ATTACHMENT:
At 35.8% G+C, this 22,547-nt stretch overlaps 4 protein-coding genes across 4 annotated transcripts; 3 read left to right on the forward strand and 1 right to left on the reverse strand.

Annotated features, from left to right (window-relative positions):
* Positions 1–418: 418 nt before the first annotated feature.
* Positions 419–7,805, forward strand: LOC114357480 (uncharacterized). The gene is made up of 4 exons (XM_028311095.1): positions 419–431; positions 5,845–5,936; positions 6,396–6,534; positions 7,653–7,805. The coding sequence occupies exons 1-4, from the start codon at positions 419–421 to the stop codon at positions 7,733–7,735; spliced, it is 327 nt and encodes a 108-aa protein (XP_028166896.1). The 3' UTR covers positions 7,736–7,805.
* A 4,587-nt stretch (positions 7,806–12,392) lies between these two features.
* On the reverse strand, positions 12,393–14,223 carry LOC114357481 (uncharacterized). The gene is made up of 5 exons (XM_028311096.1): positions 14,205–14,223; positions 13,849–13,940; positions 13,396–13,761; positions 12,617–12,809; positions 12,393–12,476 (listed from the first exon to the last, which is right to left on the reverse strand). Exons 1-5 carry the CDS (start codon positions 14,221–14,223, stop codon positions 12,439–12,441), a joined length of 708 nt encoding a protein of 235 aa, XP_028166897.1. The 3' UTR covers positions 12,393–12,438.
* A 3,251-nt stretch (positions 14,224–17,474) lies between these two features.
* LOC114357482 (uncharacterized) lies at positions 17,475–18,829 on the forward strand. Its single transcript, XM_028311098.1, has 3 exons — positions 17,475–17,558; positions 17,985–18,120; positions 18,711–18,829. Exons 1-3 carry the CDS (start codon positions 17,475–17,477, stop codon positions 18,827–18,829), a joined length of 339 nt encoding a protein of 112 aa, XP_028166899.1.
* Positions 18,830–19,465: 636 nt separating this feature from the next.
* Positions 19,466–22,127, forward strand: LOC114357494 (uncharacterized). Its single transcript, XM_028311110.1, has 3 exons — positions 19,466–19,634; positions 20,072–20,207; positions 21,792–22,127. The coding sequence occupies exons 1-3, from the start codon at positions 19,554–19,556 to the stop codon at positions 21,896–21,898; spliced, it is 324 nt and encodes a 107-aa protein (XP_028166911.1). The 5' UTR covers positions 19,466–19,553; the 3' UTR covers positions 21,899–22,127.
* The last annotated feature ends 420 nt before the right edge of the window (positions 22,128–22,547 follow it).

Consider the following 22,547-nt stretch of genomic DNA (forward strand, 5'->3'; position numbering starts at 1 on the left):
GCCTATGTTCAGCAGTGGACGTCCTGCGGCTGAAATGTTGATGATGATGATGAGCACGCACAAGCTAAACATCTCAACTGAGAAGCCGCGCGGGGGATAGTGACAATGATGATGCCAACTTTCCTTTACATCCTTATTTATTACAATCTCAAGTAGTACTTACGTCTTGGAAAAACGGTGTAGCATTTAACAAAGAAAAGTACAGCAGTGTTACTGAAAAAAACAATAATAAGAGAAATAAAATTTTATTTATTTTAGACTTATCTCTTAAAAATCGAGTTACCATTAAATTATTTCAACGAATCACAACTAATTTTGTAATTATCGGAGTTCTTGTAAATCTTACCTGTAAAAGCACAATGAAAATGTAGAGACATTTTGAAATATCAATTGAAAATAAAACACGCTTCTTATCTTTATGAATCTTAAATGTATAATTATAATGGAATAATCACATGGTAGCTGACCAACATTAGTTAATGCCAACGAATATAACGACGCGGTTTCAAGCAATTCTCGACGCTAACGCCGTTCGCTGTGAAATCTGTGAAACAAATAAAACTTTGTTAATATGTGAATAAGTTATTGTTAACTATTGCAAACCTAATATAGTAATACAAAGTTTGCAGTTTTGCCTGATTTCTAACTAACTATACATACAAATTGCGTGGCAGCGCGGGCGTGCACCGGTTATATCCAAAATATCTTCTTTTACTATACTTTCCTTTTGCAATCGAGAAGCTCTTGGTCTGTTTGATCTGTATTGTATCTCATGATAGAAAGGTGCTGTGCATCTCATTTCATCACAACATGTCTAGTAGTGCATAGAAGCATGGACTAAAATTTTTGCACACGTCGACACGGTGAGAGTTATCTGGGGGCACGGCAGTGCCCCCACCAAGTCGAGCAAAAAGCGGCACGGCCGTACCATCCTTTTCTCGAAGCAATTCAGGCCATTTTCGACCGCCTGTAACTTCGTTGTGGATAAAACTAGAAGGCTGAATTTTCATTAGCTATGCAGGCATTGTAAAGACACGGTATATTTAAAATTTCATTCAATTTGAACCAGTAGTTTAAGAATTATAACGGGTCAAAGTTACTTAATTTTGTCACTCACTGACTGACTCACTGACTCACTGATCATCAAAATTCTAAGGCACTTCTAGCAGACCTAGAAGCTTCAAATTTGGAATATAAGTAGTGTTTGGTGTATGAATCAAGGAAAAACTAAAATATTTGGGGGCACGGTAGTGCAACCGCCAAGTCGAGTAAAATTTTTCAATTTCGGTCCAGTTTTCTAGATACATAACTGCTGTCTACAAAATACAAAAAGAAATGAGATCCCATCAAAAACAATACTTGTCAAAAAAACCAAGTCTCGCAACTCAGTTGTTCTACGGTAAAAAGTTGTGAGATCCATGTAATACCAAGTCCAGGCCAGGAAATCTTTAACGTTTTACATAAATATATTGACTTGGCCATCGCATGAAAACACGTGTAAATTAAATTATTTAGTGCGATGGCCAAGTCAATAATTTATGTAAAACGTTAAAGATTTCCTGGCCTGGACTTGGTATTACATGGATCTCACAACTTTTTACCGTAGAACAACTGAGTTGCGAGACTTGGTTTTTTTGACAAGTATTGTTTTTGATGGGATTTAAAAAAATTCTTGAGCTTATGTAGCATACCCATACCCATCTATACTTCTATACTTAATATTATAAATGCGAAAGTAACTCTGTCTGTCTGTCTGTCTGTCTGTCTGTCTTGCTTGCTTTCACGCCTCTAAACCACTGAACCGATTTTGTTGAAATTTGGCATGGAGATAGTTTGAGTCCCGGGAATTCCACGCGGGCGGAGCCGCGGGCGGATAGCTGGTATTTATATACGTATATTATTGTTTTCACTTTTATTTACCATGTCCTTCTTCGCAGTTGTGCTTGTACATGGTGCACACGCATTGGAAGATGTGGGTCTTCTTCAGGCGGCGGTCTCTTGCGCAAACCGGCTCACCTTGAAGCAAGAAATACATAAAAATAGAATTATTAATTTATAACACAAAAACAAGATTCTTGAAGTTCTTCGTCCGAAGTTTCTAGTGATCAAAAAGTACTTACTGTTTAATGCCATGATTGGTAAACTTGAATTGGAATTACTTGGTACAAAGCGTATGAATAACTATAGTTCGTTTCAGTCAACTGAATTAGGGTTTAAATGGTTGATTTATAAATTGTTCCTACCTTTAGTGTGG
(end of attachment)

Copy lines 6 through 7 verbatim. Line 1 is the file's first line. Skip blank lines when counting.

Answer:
* On the reverse strand, positions 12,393–14,223 carry LOC114357481 (uncharacterized). The gene is made up of 5 exons (XM_028311096.1): positions 14,205–14,223; positions 13,849–13,940; positions 13,396–13,761; positions 12,617–12,809; positions 12,393–12,476 (listed from the first exon to the last, which is right to left on the reverse strand). Exons 1-5 carry the CDS (start codon positions 14,221–14,223, stop codon positions 12,439–12,441), a joined length of 708 nt encoding a protein of 235 aa, XP_028166897.1. The 3' UTR covers positions 12,393–12,438.
* A 3,251-nt stretch (positions 14,224–17,474) lies between these two features.